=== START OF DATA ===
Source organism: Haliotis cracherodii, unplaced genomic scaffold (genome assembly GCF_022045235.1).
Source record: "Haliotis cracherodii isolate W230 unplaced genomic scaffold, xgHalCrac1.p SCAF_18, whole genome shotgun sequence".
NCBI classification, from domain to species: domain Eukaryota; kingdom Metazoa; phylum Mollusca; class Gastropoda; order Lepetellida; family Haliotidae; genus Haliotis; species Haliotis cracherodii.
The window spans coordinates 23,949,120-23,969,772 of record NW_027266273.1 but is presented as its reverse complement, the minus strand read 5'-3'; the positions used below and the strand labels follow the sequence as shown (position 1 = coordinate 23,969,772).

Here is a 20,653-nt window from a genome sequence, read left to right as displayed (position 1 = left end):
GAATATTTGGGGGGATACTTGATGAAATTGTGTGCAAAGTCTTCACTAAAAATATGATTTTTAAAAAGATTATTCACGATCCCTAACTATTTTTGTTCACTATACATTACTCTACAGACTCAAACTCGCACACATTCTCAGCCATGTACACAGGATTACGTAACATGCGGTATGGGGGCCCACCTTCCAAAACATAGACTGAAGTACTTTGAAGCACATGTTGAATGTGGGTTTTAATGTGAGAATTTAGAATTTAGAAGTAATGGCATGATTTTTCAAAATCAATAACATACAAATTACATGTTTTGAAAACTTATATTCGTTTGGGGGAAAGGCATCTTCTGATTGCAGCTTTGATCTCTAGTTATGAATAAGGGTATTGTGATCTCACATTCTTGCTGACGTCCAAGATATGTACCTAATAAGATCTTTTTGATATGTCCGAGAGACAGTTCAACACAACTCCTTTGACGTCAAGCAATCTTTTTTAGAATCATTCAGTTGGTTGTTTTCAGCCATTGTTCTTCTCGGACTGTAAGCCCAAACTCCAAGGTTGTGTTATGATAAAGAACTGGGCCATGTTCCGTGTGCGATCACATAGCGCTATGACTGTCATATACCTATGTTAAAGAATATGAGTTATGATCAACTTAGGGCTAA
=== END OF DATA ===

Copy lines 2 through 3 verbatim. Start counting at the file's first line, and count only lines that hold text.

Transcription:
Source record: "Haliotis cracherodii isolate W230 unplaced genomic scaffold, xgHalCrac1.p SCAF_18, whole genome shotgun sequence".
NCBI classification, from domain to species: domain Eukaryota; kingdom Metazoa; phylum Mollusca; class Gastropoda; order Lepetellida; family Haliotidae; genus Haliotis; species Haliotis cracherodii.